U.S. Pat. No. 5,396,745 issued to Klein on Mar. 14, 1995 entitled Habitable Structure with Water Storage and Distribution describes a habitable structure incorporating a ground supported, water impervious floor and upright foundation walls that define an open top water storage tank. Flooring for the habitable structure provides the cover or top for the rainwater storage tanks. A roof top rainwater collection system is described with conduits directed into the under structure storage tank, while use of the water is carried out by a variety of systems for distributing water from the enclosure, including a sprinkler system for indoor and outdoor usage. Further systems for collecting rainwater from drainage channels outside the structure are also described.
U.S. Pat. No. 6,796,325 issued to Courier on Sep. 28, 2004 entitled Apparatus for Storm Water Retention and Release and Method of Use Thereof describes a system and method for the centralized collection of rainwater run off from a number of single family dwellings in a neighborhood. The system describes storage containers and associated “control chambers” typically located underneath or near buildings on the property served by the system. Conduits connect to drainage systems external to the buildings to receive storm water into the container by way of the control chamber. Other conduit systems draw storm water from the container (again through the control chamber) for use as necessary. Various mechanisms for preventing the buildup of debris in the system are described.
U.S. Pat. No. 7,080,662 issued to Pratt on Jul. 25, 2006 entitled Rain Recycling System describes a conduit and flow control water recycling system and method of use that relies upon the collection of water from a basement in a building that accumulates in a sump area and is pumped into a holding tank. The water is then distributed for use both inside and outside of the building.
U.S. patent application Ser. No. 10/651,570 filed by Zimmerman Jr. et al. on Aug. 29, 2003 entitled Rain Water Recovery System describes a complex system and method that is intended to restore the natural water cycle by collecting storm water run off and reintroducing it into the ground surrounding the area of collection. Various cisterns, pumps, and manufactured dry wells are described. The system includes components to divert polluted run off and capture clean run off for irrigation purposes and non-potable uses. Other water run off is diverted to recharge groundwater supplies.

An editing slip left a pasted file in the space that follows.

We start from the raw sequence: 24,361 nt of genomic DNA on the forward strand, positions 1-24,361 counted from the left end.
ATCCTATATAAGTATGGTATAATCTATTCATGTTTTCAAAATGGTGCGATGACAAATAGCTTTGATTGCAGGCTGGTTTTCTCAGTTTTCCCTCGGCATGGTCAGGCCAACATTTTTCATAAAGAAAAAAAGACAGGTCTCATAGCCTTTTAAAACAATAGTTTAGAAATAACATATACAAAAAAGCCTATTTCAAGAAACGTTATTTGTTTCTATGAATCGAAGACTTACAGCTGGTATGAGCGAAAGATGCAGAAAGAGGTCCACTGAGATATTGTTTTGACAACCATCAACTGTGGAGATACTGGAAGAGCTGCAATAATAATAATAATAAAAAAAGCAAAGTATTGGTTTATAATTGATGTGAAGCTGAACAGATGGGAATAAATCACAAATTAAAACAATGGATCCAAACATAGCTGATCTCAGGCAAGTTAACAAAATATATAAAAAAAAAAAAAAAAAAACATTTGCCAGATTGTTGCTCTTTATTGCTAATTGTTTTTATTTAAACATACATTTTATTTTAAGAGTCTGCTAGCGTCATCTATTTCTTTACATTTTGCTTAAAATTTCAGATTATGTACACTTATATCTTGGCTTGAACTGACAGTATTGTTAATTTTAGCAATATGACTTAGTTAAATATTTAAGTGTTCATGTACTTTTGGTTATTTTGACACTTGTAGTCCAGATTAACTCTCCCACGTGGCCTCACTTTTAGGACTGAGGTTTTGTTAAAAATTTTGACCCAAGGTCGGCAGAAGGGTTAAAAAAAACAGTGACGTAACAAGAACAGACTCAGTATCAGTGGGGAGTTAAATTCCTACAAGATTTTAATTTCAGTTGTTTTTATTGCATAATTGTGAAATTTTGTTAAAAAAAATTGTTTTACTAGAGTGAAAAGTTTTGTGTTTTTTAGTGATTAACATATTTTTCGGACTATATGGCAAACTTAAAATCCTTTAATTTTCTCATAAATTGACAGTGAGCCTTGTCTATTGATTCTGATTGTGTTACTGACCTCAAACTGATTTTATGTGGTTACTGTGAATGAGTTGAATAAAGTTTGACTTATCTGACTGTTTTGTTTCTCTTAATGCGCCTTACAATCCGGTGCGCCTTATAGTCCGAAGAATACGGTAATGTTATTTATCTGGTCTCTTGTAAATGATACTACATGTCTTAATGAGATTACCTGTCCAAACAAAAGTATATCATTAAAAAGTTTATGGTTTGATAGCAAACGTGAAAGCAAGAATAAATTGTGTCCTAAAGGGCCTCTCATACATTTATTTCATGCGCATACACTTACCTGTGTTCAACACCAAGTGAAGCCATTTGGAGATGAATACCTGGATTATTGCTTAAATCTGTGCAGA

U.S. Pat. No. 4,934,404 issued to DeStefano on Jun. 19, 1990 entitled Water Management System describes a rainwater collection system that relies on water run off from a roof that is diverted into an underground storage reservoir. A second reservoir is described that operates in tandem with the rainwater collection reservoir that collects gray water from within the dwelling which is combined with the rainwater to serve exterior landscape water requirements.
U.S. Pat. No. 4,527,927 issued to Bucherre on Jul. 9, 1985 entitled Water Harvesting and Storage System describes a large area arrangement for collecting what is intended to be potable water that includes a sheet or membrane for catchments and one or more flexible closed storage tanks. A system of filtration and piping between the catchments and storage tanks, as well as a number of pump systems and additional piping allow use of the water.
U.S. Pat. No. 4,102,956 issued to Heifetz on Jul. 25, 1978 entitled Building Method and Equipment for Use Therewith describes a construction method wherein an inflatable form made of flexible, but inextensible material is anchored to a base and then is inflated to a predetermined pressure. While this pressure is maintained, a cementitious material is applied to the outer surface of the form to a required thickness. After the material has set, the form is deflated, released from the base, and removed for re-use.